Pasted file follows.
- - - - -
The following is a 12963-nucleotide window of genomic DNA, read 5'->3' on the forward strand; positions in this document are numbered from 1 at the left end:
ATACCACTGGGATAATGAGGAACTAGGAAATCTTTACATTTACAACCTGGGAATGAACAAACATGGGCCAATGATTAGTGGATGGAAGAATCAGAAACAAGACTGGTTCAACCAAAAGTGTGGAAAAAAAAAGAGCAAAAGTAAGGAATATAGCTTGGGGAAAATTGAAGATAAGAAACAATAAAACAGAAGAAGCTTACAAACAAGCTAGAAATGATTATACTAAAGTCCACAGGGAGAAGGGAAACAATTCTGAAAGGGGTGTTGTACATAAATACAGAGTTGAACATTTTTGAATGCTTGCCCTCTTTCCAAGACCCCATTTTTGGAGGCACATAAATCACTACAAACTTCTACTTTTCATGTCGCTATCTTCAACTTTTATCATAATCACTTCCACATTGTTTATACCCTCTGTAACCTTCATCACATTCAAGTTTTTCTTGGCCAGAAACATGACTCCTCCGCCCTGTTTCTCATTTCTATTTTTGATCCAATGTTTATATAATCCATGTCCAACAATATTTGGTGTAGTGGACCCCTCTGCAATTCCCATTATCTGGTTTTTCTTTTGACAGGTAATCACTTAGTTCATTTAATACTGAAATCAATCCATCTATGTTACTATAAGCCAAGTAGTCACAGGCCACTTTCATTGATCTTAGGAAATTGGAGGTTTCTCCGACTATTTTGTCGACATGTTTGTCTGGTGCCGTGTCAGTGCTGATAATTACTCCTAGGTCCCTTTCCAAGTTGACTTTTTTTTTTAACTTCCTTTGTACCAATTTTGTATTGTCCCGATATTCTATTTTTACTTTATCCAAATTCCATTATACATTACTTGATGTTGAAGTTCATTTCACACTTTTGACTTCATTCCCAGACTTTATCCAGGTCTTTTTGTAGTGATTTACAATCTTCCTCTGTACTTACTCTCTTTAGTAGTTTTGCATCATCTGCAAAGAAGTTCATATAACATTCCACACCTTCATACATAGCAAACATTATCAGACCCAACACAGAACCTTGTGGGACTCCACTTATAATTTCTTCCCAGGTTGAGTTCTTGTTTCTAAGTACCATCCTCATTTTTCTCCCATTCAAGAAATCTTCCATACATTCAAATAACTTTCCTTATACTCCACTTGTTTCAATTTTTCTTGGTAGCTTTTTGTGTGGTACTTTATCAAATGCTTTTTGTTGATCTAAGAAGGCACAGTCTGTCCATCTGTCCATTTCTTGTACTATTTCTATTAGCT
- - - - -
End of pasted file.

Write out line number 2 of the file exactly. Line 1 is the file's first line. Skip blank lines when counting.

ATACCACTGGGATAATGAGGAACTAGGAAATCTTTACATTTACAACCTGGGAATGAACAAACATGGGCCAATGATTAGTGGATGGAAGAATCAGAAACAAGACTGGTTCAACCAAAAGTGTGGAAAAAAAAAGAGCAAAAGTAAGGAATATAGCTTGGGGAAAATTGAAGATAAGAAACAATAAAACAGAAGAAGCTTACAAACAAGCTAGAAATGATTATACTAAAGTCCACAGGGAGAAGGGAAACAATTCTGAAAGGGGTGTTGTACATAAATACAGAGTTGAACATTTTTGAATGCTTGCCCTCTTTCCAAGACCCCATTTTTGGAGGCACATAAATCACTACAAACTTCTACTTTTCATGTCGCTATCTTCAACTTTTATCATAATCACTTCCACATTGTTTATACCCTCTGTAACCTTCATCACATTCAAGTTTTTCTTGGCCAGAAACATGACTCCTCCGCCCTGTTTCTCATTTCTATTTTTGATCCAATGTTTATATAATCCATGTCCAACAATATTTGGTGTAGTGGACCCCTCTGCAATTCCCATTATCTGGTTTTTCTTTTGACAGGTAATCACTTAGTTCATTTAATACTGAAATCAATCCATCTATGTTACTATAAGCCAAGTAGTCACAGGCCACTTTCATTGATCTTAGGAAATTGGAGGTTTCTCCGACTATTTTGTCGACATGTTTGTCTGGTGCCGTGTCAGTGCTGATAATTACTCCTAGGTCCCTTTCCAAGTTGACTTTTTTTTTTAACTTCCTTTGTACCAATTTTGTATTGTCCCGATATTCTATTTTTACTTTATCCAAATTCCATTATACATTACTTGATGTTGAAGTTCATTTCACACTTTTGACTTCATTCCCAGACTTTATCCAGGTCTTTTTGTAGTGATTTACAATCTTCCTCTGTACTTACTCTCTTTAGTAGTTTTGCATCATCTGCAAAGAAGTTCATATAACATTCCACACCTTCATACATAGCAAACATTATCAGACCCAACACAGAACCTTGTGGGACTCCACTTATAATTTCTTCCCAGGTTGAGTTCTTGTTTCTAAGTACCATCCTCATTTTTCTCCCATTCAAGAAATCTTCCATACATTCAAATAACTTTCCTTATACTCCACTTGTTTCAATTTTTCTTGGTAGCTTTTTGTGTGGTACTTTATCAAATGCTTTTTGTTGATCTAAGAAGGCACAGTCTGTCCATCTGTCCATTTCTTGTACTATTTCTATTAGCT